ABSTRACT:

In recent years, the paradigm of cloud computing has emerged as an architecture for computing that makes use of distributed (networked) computing resources. In this paper, we consider a distributed computing algorithmic scheme for stochastic optimization which relies on modest communication requirements amongst processors and most importantly, does not require synchronization. Specifically, we analyze a scheme with N > 1 independent threads implementing each a stochastic gradient algorithm. The threads are coupled via a perturbation of the gradient (with attractive and repulsive forces) in a similar manner to mathematical models of flocking, swarming and other group formations found in nature with mild communication requirements. When the objective function is convex, we show that a flocking-like approach for distributed stochastic optimization provides a noise reduction effect similar to that of a single-thread stochastic gradient algorithm based upon the average of N gradient samples at each step. The distributed nature of flocking makes it an appealing computational alternative. We show that when the overhead related to the time needed to gather N samples and synchronization is not negligible, the flocking implementation outperforms a single-thread stochastic gradient algorithm based upon the average of N gradient samples at each step. When the objective function is not convex, the flocking-based approach seems better suited to escape locally optimal solutions due to the repulsive force which enforces a certain level of diversity in the set of candidate solutions. Here again, we show that the noise reduction effect is similar to that associated to the single-thread stochastic gradient algorithm based upon the average of N gradient samples at each step.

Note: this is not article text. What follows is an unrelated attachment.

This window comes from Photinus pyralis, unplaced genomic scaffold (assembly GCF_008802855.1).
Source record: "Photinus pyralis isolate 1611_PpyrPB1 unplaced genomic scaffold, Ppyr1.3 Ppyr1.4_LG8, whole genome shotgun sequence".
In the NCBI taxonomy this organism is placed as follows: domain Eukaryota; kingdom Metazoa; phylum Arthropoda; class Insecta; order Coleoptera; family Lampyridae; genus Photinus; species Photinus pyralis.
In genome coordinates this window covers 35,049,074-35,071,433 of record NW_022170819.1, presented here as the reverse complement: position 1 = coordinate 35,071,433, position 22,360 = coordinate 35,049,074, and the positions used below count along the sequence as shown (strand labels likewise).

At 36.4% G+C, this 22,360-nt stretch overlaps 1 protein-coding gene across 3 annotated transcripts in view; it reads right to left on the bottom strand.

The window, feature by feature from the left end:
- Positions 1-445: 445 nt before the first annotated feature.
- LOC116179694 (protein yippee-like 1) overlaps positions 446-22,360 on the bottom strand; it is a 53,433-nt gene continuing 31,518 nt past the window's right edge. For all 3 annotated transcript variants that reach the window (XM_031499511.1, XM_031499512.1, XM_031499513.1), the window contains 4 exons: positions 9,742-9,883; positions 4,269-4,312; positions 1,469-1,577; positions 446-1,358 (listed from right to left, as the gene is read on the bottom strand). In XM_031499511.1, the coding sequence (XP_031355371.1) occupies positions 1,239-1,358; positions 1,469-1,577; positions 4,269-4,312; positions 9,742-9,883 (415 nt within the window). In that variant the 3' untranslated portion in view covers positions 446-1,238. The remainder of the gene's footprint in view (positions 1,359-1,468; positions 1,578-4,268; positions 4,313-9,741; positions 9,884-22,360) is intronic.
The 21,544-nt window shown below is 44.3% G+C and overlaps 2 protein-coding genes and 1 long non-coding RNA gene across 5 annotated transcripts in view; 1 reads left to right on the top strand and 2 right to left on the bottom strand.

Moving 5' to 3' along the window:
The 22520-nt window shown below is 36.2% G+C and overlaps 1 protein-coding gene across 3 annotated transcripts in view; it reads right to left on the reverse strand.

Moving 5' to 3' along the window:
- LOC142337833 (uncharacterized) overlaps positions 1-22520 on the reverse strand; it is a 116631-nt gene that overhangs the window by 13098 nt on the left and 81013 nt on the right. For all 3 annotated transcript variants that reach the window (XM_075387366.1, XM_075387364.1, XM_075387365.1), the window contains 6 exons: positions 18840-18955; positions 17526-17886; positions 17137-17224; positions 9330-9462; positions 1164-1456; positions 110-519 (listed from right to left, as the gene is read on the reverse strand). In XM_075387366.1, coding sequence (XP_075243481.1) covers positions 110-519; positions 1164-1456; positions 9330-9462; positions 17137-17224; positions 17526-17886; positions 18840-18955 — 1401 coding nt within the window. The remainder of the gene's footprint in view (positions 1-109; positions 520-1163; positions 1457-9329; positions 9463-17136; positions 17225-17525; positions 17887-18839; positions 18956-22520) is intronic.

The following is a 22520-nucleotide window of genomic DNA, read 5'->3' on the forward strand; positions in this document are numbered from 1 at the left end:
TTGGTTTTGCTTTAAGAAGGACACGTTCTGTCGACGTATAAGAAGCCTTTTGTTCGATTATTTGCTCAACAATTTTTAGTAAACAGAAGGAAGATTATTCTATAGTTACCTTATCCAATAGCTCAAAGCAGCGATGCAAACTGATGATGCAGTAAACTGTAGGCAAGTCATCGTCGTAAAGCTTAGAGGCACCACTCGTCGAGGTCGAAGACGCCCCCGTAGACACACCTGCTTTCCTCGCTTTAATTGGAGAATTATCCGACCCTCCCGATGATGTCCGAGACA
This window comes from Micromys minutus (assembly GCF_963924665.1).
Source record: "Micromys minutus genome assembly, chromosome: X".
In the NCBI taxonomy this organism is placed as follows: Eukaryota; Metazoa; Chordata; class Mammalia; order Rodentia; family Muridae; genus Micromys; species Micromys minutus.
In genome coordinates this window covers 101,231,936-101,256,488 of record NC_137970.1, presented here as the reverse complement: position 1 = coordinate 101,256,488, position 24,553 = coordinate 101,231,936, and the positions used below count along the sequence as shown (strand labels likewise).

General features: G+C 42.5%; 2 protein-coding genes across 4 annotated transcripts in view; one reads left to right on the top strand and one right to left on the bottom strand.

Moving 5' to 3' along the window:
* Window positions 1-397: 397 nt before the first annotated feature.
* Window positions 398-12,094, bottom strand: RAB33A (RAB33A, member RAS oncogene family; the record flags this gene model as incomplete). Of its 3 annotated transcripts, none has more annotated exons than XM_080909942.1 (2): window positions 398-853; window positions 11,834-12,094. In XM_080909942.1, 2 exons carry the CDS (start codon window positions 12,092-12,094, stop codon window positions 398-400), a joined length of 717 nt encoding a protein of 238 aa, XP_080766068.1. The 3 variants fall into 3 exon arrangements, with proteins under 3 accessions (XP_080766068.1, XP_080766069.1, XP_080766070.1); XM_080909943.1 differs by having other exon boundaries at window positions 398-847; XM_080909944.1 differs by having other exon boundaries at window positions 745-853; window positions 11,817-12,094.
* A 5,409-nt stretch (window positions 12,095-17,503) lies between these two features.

**Bio:**

Alfredo Garcia is Professor with the Department of Industrial and Systems Engineering at the University of Florida. He received an undergraduate degree in Electrical Engineering from the Universidad de los Andes, Colombia, in 1991, the Diplome d'Etudes Approfondies D.E.A. in Control Systems from the Université Paul Sabatier, Toulouse, France, in 1992, and the Ph.D. degree in Operations Research from the University of Michigan, Ann Arbor, in 1997. During 1998-2000 he served as Commissioner in the Colombian Energy Regulatory Commission. From 2001-2015 he was a member of the faculty at the University of Virginia. His research interests include game theory and dynamic optimization with applications in power and communication networks. He currently manages the program in "Control of Networked Multi-agent Systems" for ARO.

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